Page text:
You can easily drive straight through Death Valley from east to west out Hwy 190 but I wouldn’t do that without hitting some of these side roads. These stops make the difference between just driving through the desert and actually visiting the park.
It was basically just us and some tractor trailers out on the roads. You can’t get much more socially distanced than that.
We spent the night in Bakersfield so we would be close to Sequoia National Park before going to Yosemite. But here’s the thing, we are back in California way sooner than we had expected due to our southern Utah/northern Arizona stops being closed. Pair that with a winter storm dumping inches of snow in those parks a couple days leading up to our arrival, it meant closed park roads and/or snow chains (which we don’t have) were required. The weather forecasts showed more snow this week and frigid temperatures. I’m talking 9 degrees kind of cold. We were slowly realizing that we would have to skip these parks. The parks are open but with the visitor centers being closed, we couldn’t get advice from the rangers on what to do, and that also meant no snowshoe rentals for hikes. Missing Yosemite is killing me. It was one of the main parks we wanted to visit in California. I guess that means it’s just a destination for a future trip.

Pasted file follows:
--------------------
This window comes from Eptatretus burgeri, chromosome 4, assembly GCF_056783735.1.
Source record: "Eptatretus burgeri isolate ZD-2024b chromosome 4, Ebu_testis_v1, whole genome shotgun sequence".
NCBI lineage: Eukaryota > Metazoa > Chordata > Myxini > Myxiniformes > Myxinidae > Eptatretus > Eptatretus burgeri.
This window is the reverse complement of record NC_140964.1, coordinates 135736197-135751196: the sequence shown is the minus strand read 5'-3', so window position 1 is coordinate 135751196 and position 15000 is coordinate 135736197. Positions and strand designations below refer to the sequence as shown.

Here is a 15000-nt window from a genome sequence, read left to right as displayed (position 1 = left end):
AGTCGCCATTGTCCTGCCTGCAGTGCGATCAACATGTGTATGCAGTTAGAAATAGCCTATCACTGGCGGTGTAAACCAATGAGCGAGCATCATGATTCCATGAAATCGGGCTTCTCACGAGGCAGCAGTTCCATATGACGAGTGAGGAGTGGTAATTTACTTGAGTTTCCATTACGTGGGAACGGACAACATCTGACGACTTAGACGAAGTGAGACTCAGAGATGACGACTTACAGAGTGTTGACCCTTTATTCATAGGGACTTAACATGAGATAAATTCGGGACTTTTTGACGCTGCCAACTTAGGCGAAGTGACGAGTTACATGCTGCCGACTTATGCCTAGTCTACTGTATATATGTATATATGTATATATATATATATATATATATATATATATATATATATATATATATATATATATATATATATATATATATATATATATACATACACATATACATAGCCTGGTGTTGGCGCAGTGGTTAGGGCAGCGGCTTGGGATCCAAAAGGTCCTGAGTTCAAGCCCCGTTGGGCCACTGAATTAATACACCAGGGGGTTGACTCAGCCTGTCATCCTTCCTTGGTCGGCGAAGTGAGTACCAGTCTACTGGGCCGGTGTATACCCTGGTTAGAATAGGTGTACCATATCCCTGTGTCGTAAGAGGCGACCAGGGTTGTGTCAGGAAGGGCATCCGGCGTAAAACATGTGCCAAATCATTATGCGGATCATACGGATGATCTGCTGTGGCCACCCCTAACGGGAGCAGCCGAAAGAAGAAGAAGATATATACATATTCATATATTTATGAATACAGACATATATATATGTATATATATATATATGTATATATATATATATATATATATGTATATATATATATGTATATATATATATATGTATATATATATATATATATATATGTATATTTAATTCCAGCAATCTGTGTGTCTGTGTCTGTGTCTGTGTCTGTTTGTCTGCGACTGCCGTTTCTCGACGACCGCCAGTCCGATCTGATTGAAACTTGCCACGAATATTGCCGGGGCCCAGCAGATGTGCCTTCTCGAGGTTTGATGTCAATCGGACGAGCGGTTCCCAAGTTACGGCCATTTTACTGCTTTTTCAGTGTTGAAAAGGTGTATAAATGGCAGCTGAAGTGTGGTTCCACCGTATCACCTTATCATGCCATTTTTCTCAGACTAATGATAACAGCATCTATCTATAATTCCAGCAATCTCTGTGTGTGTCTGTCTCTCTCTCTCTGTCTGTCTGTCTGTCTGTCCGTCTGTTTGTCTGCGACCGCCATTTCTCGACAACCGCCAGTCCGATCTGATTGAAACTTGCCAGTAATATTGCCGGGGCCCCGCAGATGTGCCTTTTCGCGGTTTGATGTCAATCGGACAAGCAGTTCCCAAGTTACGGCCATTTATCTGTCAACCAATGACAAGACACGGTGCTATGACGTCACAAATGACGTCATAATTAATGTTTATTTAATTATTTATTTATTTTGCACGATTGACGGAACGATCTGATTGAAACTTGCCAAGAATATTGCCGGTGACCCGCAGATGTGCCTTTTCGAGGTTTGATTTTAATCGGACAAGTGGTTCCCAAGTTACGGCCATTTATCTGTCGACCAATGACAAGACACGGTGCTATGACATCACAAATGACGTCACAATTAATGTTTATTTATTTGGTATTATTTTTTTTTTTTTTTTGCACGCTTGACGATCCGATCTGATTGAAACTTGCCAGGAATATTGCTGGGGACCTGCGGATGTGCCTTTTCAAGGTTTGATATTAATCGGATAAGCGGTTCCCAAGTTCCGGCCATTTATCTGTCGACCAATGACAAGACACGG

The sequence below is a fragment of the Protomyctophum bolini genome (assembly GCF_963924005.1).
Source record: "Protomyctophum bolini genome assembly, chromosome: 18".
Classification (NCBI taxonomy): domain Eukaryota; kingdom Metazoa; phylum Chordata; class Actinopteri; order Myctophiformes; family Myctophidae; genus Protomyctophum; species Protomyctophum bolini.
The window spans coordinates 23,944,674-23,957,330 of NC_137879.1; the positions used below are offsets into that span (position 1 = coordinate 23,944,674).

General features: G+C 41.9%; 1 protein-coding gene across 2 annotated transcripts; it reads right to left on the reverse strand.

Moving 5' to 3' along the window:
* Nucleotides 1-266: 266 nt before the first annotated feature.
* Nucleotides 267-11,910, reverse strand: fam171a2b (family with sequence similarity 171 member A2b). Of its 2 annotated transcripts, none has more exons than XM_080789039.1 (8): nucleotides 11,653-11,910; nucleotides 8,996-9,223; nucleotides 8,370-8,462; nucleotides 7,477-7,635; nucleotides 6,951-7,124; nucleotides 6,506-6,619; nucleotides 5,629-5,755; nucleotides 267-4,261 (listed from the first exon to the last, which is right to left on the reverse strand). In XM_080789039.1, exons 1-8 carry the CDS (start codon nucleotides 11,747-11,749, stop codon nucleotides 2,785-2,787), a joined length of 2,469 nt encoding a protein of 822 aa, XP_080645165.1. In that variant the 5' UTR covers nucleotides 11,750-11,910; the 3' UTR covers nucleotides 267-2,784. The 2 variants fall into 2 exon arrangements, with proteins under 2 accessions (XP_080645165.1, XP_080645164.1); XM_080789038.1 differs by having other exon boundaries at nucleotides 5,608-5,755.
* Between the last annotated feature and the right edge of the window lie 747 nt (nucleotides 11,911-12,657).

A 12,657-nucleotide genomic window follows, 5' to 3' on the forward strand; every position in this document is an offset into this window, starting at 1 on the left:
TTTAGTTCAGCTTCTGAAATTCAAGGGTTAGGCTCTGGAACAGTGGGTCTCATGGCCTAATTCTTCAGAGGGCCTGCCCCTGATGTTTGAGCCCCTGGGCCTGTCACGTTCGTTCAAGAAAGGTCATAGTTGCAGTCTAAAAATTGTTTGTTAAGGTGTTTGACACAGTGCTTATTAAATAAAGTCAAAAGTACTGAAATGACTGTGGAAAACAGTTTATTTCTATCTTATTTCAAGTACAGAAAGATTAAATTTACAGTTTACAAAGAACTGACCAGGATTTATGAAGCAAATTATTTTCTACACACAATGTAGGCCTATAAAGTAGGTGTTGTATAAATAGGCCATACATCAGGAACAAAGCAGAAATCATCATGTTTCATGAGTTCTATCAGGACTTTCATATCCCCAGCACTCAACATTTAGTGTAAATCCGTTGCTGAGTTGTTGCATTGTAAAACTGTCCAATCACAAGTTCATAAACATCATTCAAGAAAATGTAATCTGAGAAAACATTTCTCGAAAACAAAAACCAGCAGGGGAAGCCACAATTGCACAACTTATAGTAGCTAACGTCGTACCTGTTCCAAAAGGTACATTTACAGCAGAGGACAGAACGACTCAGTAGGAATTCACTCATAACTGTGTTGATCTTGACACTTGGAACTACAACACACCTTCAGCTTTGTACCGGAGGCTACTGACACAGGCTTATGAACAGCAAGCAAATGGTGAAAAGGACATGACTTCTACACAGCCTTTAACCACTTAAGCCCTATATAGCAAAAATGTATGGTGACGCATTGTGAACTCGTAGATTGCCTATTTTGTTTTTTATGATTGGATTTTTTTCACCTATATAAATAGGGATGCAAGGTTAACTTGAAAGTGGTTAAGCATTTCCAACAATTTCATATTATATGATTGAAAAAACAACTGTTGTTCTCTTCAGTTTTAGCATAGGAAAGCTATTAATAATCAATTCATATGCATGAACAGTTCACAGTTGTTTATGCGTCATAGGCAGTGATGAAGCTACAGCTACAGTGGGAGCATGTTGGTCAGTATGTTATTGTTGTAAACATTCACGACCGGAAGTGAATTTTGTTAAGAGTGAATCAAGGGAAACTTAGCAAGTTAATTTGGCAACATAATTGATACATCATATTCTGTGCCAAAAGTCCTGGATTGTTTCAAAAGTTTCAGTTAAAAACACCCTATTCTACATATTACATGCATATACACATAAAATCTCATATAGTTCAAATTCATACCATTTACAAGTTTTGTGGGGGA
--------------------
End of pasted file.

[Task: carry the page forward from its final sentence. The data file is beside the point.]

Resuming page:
We talked to the boys about being salt and light and about making lemonade out of lemons, so we did just that. We figured a drive would keep us distanced and yet still get to see some more of California. If you’re going to drive anywhere in California, people say there’s one road you must take and it’s one of the prettiest in the US. So out to the coast we headed. On our way west, we drove through some more oil operations. Roads were way better out here. No windshield chips this time. Yay!
It was not a BIG SURrprise that the ONE route we took turned out pretty cool.